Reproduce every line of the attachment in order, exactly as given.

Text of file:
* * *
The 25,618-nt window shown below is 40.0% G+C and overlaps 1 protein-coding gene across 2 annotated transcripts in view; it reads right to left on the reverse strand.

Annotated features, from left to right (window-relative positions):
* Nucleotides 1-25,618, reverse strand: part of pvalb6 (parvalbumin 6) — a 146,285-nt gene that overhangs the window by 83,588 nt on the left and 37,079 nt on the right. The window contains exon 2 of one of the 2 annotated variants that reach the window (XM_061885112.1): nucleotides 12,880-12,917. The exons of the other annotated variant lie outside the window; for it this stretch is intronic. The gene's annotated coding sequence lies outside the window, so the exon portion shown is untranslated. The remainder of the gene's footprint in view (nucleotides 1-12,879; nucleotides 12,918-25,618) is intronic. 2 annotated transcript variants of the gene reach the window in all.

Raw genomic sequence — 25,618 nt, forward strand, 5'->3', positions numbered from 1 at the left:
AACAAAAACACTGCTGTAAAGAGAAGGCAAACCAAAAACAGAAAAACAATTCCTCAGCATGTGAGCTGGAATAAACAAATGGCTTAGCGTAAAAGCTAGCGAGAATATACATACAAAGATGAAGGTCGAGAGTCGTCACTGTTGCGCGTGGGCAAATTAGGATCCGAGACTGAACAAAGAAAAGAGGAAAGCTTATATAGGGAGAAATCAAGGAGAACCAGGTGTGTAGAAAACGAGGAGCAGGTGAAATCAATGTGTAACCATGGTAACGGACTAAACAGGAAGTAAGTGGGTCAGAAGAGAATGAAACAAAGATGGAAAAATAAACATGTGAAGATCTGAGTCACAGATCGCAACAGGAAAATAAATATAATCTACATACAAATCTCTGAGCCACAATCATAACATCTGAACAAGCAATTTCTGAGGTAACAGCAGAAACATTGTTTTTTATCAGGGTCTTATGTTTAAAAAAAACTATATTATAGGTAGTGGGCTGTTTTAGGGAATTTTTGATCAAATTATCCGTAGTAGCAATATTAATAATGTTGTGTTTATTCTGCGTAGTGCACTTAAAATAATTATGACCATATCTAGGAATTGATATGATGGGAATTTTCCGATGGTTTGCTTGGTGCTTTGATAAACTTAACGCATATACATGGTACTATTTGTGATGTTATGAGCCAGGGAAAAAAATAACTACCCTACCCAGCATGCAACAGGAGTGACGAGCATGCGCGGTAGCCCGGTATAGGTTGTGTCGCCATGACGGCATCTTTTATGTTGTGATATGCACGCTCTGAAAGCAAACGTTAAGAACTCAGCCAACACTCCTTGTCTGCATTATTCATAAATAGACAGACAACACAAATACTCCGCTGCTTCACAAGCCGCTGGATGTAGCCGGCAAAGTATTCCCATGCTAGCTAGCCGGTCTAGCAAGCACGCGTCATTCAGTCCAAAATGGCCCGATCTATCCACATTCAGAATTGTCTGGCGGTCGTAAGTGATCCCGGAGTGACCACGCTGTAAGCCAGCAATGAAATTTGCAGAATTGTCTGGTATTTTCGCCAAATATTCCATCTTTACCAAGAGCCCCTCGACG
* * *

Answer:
The 25,618-nt window shown below is 40.0% G+C and overlaps 1 protein-coding gene across 2 annotated transcripts in view; it reads right to left on the reverse strand.

Annotated features, from left to right (window-relative positions):
* Nucleotides 1-25,618, reverse strand: part of pvalb6 (parvalbumin 6) — a 146,285-nt gene that overhangs the window by 83,588 nt on the left and 37,079 nt on the right. The window contains exon 2 of one of the 2 annotated variants that reach the window (XM_061885112.1): nucleotides 12,880-12,917. The exons of the other annotated variant lie outside the window; for it this stretch is intronic. The gene's annotated coding sequence lies outside the window, so the exon portion shown is untranslated. The remainder of the gene's footprint in view (nucleotides 1-12,879; nucleotides 12,918-25,618) is intronic. 2 annotated transcript variants of the gene reach the window in all.

Raw genomic sequence — 25,618 nt, forward strand, 5'->3', positions numbered from 1 at the left:
AACAAAAACACTGCTGTAAAGAGAAGGCAAACCAAAAACAGAAAAACAATTCCTCAGCATGTGAGCTGGAATAAACAAATGGCTTAGCGTAAAAGCTAGCGAGAATATACATACAAAGATGAAGGTCGAGAGTCGTCACTGTTGCGCGTGGGCAAATTAGGATCCGAGACTGAACAAAGAAAAGAGGAAAGCTTATATAGGGAGAAATCAAGGAGAACCAGGTGTGTAGAAAACGAGGAGCAGGTGAAATCAATGTGTAACCATGGTAACGGACTAAACAGGAAGTAAGTGGGTCAGAAGAGAATGAAACAAAGATGGAAAAATAAACATGTGAAGATCTGAGTCACAGATCGCAACAGGAAAATAAATATAATCTACATACAAATCTCTGAGCCACAATCATAACATCTGAACAAGCAATTTCTGAGGTAACAGCAGAAACATTGTTTTTTATCAGGGTCTTATGTTTAAAAAAAACTATATTATAGGTAGTGGGCTGTTTTAGGGAATTTTTGATCAAATTATCCGTAGTAGCAATATTAATAATGTTGTGTTTATTCTGCGTAGTGCACTTAAAATAATTATGACCATATCTAGGAATTGATATGATGGGAATTTTCCGATGGTTTGCTTGGTGCTTTGATAAACTTAACGCATATACATGGTACTATTTGTGATGTTATGAGCCAGGGAAAAAAATAACTACCCTACCCAGCATGCAACAGGAGTGACGAGCATGCGCGGTAGCCCGGTATAGGTTGTGTCGCCATGACGGCATCTTTTATGTTGTGATATGCACGCTCTGAAAGCAAACGTTAAGAACTCAGCCAACACTCCTTGTCTGCATTATTCATAAATAGACAGACAACACAAATACTCCGCTGCTTCACAAGCCGCTGGATGTAGCCGGCAAAGTATTCCCATGCTAGCTAGCCGGTCTAGCAAGCACGCGTCATTCAGTCCAAAATGGCCCGATCTATCCACATTCAGAATTGTCTGGCGGTCGTAAGTGATCCCGGAGTGACCACGCTGTAAGCCAGCAATGAAATTTGCAGAATTGTCTGGTATTTTCGCCAAATATTCCATCTTTACCAAGAGCCCCTCGACG